Blue Chairs by Chris Klimas, creator of Twine, is a controversial game. Adam Cadre gave it a generally negative review on Radio K, and several other reviews are negative. On the other hand, it won XYZZY best game, and I personally enjoyed it.
It’s a game about a drug trip at a frat party, and contains some strong profanity. That’s otherwise my thing at all, but it more or less works in this game for me personally; the game becomes like that one cousin who’s a bit outrageous but has a heart of gold. Some disliked the literary allusions in the game, but I found that in short-term narratives, allusions like that can serve as a convenient shorthand for communicating ideas.
In any case, this is a game that is polarizing; you’ll probably love it or hate it. It has a maze that isn’t a maze, surreal content, and so on.
No matter what, it won the XYZZY awards, beating the popuoar intro game Dreamhold, the excellent commercial game Future Boy!, and the polished, exciting, big puzzle game Return To Ditch Day. so what does it definitely get right?
==Depth and breadth==
This is a big game, and it has depth throughout. It’s amazing to see all the things the author has thought of. You start out in an attic with dim lighting, and a man giving you a drug in a bottle. Waiting around, trying to leave, talking, etc. are all accounted for.
You occasionally change personas, and the standard responses change accordingly. There are a lot of cutscenes where the game is trying to move you along and it handles attempted diversions well.
There are puzzles with multiple pathways, a large number of npcs, the 5 senses are frequently implemented, etc.
I’ve noticed that what I really mean with depth in these essays is the idea that you as the player are part of this big world that always has something new to explore or discover. Birdland succeeded in this much better than most Twine games by having the stats with greyed out options, letting you know you weren’t getting the whole experience, and preventing lawnmowering by having the cause of the stat and its effects far apart.
Finally, the game uses several nice programming special effects, like a unique variant of forced input and some ascii art effects.
Like almost every Best Game, Blue Chairs has a strong narrative voice and a memorable PC. The PC has a sort of confidence mingled with deepset inferiority. When examining objects, the PC will frequently comment on memories or association with the object and not on the object itself.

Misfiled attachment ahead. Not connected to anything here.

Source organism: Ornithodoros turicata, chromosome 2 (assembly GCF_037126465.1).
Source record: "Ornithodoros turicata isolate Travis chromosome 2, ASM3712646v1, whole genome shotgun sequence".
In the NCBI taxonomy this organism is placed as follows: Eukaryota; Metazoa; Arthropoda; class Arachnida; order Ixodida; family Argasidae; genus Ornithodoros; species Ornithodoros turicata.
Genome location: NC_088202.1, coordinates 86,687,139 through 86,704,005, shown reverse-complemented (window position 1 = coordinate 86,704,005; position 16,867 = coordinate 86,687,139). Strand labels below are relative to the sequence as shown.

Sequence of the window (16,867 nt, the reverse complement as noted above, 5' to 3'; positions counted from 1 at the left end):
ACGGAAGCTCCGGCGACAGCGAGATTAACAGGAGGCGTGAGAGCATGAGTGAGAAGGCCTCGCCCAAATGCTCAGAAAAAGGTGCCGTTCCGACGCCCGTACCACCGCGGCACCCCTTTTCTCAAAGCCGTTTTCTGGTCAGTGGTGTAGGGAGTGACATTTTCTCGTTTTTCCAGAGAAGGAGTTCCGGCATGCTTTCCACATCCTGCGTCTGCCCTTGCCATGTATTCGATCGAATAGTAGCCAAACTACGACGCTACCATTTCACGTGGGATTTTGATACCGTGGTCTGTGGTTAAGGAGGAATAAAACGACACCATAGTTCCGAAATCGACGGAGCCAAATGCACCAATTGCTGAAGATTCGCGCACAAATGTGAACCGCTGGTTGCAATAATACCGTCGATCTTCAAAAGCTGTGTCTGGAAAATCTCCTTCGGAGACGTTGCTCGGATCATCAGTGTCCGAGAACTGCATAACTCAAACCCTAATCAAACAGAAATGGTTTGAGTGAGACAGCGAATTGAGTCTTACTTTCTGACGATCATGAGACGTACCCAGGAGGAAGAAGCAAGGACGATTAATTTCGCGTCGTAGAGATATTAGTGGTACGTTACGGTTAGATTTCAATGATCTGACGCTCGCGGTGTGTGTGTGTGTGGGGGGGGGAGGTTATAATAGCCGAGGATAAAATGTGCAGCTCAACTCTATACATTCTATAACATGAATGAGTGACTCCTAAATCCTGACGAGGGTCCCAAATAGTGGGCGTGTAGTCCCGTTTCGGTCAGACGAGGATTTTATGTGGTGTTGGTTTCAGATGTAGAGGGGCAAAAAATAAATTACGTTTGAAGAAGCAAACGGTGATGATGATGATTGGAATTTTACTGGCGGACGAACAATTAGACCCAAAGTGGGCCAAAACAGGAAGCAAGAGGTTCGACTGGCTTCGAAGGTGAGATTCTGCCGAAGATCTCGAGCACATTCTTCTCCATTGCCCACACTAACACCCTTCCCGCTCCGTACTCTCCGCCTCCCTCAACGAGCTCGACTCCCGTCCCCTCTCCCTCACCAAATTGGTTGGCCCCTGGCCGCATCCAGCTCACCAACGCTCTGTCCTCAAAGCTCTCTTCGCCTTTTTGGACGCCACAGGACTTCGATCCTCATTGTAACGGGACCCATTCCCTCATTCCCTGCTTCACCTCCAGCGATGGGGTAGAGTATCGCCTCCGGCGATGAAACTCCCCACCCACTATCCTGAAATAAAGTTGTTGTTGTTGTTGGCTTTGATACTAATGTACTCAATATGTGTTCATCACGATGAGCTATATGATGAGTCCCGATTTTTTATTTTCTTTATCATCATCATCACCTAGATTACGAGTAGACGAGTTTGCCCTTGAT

The puzzles are all PC-motivated. The PC wants the pill, the PC wants to get home, the PC feels obligated to grab a donut. PC-motivated puzzles tend to go over much better than puzzles that you only solve because you the player know how to work the system. The quality of the puzzles itself don’t matter as much as the motivation behind them.
This is one of only two games to win Best Game, Best Story and Best Writing, the other being Birdland. Story and memorabilia often seem to me the most important factor in XYZZY voting. Yet Blue Chairs is a disjointed surreal games the kind that makes it hard to build a coherent story.
What Klimas does is use recurring themes and consistent tone. A recurring theme is the characters fragile grip on reality. The game frequently comments on what is certainly real, what is certainly a dream, or a dream within a dream, and what is just on the edge. This keeps the game from dissolving into incoherence, as happens sometimes (like the end of Kaged).
The tone is consistently polite, introspectful, and just a bit creepy, with most of the creepiness coming from random atmospheric events. These help keep the player on edge, giving the game the feel of a dangerous drug trip where something terrible might happen at any time.
Recurring themes like the progressive unveiling of Beatrice, the blue chairs, and the vague meetings with the blonde haired Alice tie the game together.
Blue Chairs is a polished game with a well thought out story, a great deal of depth and a strong voice. The enjoyability of the game varies from player to player, but its quality is self-evident, and the game has enough to offer to make several playthroughs worthwhile.